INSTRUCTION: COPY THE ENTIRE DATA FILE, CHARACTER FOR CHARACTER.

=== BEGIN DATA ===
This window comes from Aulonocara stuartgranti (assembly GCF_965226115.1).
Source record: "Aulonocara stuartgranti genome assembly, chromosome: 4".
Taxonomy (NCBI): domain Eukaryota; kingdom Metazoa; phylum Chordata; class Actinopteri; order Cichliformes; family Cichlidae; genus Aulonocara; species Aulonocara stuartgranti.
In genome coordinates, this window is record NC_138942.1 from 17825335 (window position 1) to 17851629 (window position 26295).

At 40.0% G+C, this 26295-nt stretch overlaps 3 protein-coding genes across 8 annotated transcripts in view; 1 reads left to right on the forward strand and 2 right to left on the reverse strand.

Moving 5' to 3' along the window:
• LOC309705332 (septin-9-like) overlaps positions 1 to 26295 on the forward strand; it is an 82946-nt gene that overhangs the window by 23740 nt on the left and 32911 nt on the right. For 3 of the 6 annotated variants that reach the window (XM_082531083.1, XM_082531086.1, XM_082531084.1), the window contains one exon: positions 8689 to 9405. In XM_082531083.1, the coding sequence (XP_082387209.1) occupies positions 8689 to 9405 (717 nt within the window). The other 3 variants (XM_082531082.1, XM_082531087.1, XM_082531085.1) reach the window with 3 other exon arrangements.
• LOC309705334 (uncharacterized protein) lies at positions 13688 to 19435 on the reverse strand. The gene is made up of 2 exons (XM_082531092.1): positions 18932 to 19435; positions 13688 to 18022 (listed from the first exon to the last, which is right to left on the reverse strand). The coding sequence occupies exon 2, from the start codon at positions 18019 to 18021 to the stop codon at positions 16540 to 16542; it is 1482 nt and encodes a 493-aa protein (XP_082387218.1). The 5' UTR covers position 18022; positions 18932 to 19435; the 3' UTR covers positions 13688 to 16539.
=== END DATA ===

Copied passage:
This window comes from Aulonocara stuartgranti (assembly GCF_965226115.1).
Source record: "Aulonocara stuartgranti genome assembly, chromosome: 4".
Taxonomy (NCBI): domain Eukaryota; kingdom Metazoa; phylum Chordata; class Actinopteri; order Cichliformes; family Cichlidae; genus Aulonocara; species Aulonocara stuartgranti.
In genome coordinates, this window is record NC_138942.1 from 17825335 (window position 1) to 17851629 (window position 26295).

At 40.0% G+C, this 26295-nt stretch overlaps 3 protein-coding genes across 8 annotated transcripts in view; 1 reads left to right on the forward strand and 2 right to left on the reverse strand.

Moving 5' to 3' along the window:
• LOC309705332 (septin-9-like) overlaps positions 1 to 26295 on the forward strand; it is an 82946-nt gene that overhangs the window by 23740 nt on the left and 32911 nt on the right. For 3 of the 6 annotated variants that reach the window (XM_082531083.1, XM_082531086.1, XM_082531084.1), the window contains one exon: positions 8689 to 9405. In XM_082531083.1, the coding sequence (XP_082387209.1) occupies positions 8689 to 9405 (717 nt within the window). The other 3 variants (XM_082531082.1, XM_082531087.1, XM_082531085.1) reach the window with 3 other exon arrangements.
• LOC309705334 (uncharacterized protein) lies at positions 13688 to 19435 on the reverse strand. The gene is made up of 2 exons (XM_082531092.1): positions 18932 to 19435; positions 13688 to 18022 (listed from the first exon to the last, which is right to left on the reverse strand). The coding sequence occupies exon 2, from the start codon at positions 18019 to 18021 to the stop codon at positions 16540 to 16542; it is 1482 nt and encodes a 493-aa protein (XP_082387218.1). The 5' UTR covers position 18022; positions 18932 to 19435; the 3' UTR covers positions 13688 to 16539.